Patenaude, Gilbert

Gilbert Patenaude. Conductor, composer, b Montreal 30 Apr 1947; BA (Montreal) 1966. Following piano and organ studies at the École Vincent-d'Indy, he studied voice with Pierre Mollet, orchestral conducting with Rémus Tzincoca and analysis with Gilles Tremblay at the CMM. He received further training in orchestral conducting at the Académie internationale d'été in Nice, France (1976), and in orchestral opera accompaniment with the Hilversum Orchestra in Holland (1980). He was a member and music director 1974-8 of the vocal quartet Les Troubadours de Terre des hommes, and music director 1976-86 of the Choeur Vaudreuil-Soulanges, with whom he recorded the LP Au coeur du Québec: nos meilleurs chansonniers (1986, SNE-526). He was appointed director of the Petits chanteurs du Mont-Royal in 1978. The latter ensemble premiered his cantata Pâques in 1986. Patenaude represented the CBC three times at the Rencontres internationales de chant of the Communauté des radios publiques de langue française: in Lausanne (1981), Brussels (1983), and Montreal (1985) where he conducted the premiere of his work De race surhumaine with the Orchestre métropolitain and 400 choristers.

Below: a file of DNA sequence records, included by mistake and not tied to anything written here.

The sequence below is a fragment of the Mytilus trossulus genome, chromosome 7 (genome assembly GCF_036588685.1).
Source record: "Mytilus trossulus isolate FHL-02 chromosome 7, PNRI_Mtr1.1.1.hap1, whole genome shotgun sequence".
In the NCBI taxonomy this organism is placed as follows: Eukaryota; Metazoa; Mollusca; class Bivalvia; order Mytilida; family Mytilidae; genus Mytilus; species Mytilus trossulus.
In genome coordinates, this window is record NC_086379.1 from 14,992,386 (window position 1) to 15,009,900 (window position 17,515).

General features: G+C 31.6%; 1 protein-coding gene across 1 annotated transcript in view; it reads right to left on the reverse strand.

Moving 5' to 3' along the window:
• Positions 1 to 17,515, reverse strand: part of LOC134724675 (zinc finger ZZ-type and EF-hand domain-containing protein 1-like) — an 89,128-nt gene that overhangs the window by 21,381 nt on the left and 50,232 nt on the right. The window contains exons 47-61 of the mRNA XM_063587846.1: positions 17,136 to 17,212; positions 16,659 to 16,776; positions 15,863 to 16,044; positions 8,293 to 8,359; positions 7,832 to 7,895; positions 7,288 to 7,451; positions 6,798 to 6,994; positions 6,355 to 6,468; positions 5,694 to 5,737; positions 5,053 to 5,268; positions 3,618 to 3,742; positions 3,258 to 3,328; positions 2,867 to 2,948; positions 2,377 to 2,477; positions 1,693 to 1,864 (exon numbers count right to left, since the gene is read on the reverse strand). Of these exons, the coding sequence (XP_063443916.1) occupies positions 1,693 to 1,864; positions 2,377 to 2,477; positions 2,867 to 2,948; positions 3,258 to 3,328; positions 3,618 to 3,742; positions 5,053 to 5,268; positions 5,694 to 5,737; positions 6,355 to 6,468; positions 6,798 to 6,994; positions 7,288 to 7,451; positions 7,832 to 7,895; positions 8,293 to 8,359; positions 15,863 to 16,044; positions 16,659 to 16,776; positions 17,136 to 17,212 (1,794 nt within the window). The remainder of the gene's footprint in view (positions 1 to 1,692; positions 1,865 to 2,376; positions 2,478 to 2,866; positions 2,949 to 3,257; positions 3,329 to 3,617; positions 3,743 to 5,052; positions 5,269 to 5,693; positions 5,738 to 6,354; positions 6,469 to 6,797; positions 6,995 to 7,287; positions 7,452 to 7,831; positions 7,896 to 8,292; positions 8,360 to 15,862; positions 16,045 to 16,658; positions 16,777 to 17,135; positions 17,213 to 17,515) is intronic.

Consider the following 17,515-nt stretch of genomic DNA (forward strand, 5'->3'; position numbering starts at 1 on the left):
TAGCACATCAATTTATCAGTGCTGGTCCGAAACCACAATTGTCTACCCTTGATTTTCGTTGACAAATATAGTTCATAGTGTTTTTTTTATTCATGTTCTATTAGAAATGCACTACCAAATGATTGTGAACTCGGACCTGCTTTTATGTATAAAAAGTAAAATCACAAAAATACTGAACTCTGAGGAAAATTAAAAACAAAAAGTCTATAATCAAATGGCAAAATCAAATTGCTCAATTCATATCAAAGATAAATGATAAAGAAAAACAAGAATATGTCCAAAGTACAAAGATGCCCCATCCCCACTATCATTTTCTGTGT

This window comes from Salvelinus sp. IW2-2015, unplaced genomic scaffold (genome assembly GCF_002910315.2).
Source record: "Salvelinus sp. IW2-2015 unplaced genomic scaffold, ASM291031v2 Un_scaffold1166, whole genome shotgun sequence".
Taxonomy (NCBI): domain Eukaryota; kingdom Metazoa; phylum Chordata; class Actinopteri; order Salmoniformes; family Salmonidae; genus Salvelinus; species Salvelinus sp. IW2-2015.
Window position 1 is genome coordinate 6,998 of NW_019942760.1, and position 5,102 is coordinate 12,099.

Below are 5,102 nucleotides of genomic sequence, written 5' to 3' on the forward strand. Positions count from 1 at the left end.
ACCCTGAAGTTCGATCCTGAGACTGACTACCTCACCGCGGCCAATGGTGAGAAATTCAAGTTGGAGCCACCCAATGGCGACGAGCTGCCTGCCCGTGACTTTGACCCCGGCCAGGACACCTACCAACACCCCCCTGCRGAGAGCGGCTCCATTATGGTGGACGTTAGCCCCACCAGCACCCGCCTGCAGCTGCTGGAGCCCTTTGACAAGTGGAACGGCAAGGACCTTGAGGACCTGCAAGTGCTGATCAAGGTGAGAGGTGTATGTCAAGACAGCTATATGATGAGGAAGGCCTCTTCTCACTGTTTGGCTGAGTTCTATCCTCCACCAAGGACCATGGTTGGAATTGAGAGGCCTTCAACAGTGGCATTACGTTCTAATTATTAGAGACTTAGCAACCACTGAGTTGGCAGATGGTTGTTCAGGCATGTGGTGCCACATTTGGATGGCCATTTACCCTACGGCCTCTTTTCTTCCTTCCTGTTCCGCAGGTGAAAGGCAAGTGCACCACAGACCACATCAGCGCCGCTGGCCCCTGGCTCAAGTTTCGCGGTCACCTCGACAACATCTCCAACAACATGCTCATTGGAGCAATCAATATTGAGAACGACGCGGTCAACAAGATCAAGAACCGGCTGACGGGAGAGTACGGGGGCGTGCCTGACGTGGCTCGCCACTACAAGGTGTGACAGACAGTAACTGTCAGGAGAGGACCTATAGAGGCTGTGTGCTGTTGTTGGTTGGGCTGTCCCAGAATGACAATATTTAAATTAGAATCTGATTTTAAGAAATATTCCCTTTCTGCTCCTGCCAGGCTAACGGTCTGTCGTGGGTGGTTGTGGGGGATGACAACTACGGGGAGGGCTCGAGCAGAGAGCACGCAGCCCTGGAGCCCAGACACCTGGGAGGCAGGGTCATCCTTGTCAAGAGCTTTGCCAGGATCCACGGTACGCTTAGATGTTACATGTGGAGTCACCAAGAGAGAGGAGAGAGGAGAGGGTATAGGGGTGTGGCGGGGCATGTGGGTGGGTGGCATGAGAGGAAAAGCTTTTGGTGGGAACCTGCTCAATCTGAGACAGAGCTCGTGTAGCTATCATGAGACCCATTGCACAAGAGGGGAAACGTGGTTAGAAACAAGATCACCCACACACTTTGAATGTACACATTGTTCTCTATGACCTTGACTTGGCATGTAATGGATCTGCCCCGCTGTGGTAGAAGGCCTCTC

Also committed to musical activities in the city of Laval, he has served as conductor of the Laval Symphony Orchestra (1984-7) and the Symphonie des Mille-Îles (1987-91, a youth orchestra), and as music director of the Théâtre d'art lyrique de Laval (beginning in 1986); as well, he has been founding director of the choir of the Mille-Îles school board (from 1987) and the girls' choir L'Art qui chante au féminin (from 1988). His Messe liturgique pour choir, organ and brass received its first performance at the Montreal Olympic Stadium in 1982, on the occasion of Brother André's beatification. His opera Pour ces quelques arpents de neige (libretto by Thérèse Tousignant) was premiered 1989 by the Théâtre d'art lyrique de Laval which staged the work in France and Belgium that year. Patenaude has orchestrated Maurice Blackburn's opera, Silent Measures.